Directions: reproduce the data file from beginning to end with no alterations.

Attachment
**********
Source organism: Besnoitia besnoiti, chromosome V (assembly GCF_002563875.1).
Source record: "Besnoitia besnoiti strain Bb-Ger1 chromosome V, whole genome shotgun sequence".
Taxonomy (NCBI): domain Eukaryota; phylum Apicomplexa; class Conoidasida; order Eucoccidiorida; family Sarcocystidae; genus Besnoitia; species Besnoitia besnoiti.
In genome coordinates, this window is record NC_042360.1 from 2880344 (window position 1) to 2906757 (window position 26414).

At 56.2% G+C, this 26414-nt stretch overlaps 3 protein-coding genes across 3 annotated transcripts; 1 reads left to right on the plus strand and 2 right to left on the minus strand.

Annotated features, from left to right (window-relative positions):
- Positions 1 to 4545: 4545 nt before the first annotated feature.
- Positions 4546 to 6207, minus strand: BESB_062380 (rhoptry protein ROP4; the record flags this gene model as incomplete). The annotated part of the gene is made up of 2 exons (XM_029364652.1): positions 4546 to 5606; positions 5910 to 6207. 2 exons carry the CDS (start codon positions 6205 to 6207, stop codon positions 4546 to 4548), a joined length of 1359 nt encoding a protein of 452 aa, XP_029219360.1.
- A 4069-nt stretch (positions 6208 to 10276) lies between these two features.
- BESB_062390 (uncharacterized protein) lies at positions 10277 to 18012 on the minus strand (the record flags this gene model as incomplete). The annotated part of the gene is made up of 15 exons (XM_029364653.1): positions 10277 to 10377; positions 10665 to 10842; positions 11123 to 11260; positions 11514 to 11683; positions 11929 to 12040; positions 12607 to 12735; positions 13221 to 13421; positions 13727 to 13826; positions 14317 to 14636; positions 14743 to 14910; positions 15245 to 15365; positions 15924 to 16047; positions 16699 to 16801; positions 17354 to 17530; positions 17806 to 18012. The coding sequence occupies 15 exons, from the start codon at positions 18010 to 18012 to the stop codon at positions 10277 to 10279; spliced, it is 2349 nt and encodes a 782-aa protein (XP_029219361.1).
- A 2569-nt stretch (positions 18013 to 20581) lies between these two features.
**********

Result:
Source organism: Besnoitia besnoiti, chromosome V (assembly GCF_002563875.1).
Source record: "Besnoitia besnoiti strain Bb-Ger1 chromosome V, whole genome shotgun sequence".
Taxonomy (NCBI): domain Eukaryota; phylum Apicomplexa; class Conoidasida; order Eucoccidiorida; family Sarcocystidae; genus Besnoitia; species Besnoitia besnoiti.
In genome coordinates, this window is record NC_042360.1 from 2880344 (window position 1) to 2906757 (window position 26414).

At 56.2% G+C, this 26414-nt stretch overlaps 3 protein-coding genes across 3 annotated transcripts; 1 reads left to right on the plus strand and 2 right to left on the minus strand.

Annotated features, from left to right (window-relative positions):
- Positions 1 to 4545: 4545 nt before the first annotated feature.
- Positions 4546 to 6207, minus strand: BESB_062380 (rhoptry protein ROP4; the record flags this gene model as incomplete). The annotated part of the gene is made up of 2 exons (XM_029364652.1): positions 4546 to 5606; positions 5910 to 6207. 2 exons carry the CDS (start codon positions 6205 to 6207, stop codon positions 4546 to 4548), a joined length of 1359 nt encoding a protein of 452 aa, XP_029219360.1.
- A 4069-nt stretch (positions 6208 to 10276) lies between these two features.
- BESB_062390 (uncharacterized protein) lies at positions 10277 to 18012 on the minus strand (the record flags this gene model as incomplete). The annotated part of the gene is made up of 15 exons (XM_029364653.1): positions 10277 to 10377; positions 10665 to 10842; positions 11123 to 11260; positions 11514 to 11683; positions 11929 to 12040; positions 12607 to 12735; positions 13221 to 13421; positions 13727 to 13826; positions 14317 to 14636; positions 14743 to 14910; positions 15245 to 15365; positions 15924 to 16047; positions 16699 to 16801; positions 17354 to 17530; positions 17806 to 18012. The coding sequence occupies 15 exons, from the start codon at positions 18010 to 18012 to the stop codon at positions 10277 to 10279; spliced, it is 2349 nt and encodes a 782-aa protein (XP_029219361.1).
- A 2569-nt stretch (positions 18013 to 20581) lies between these two features.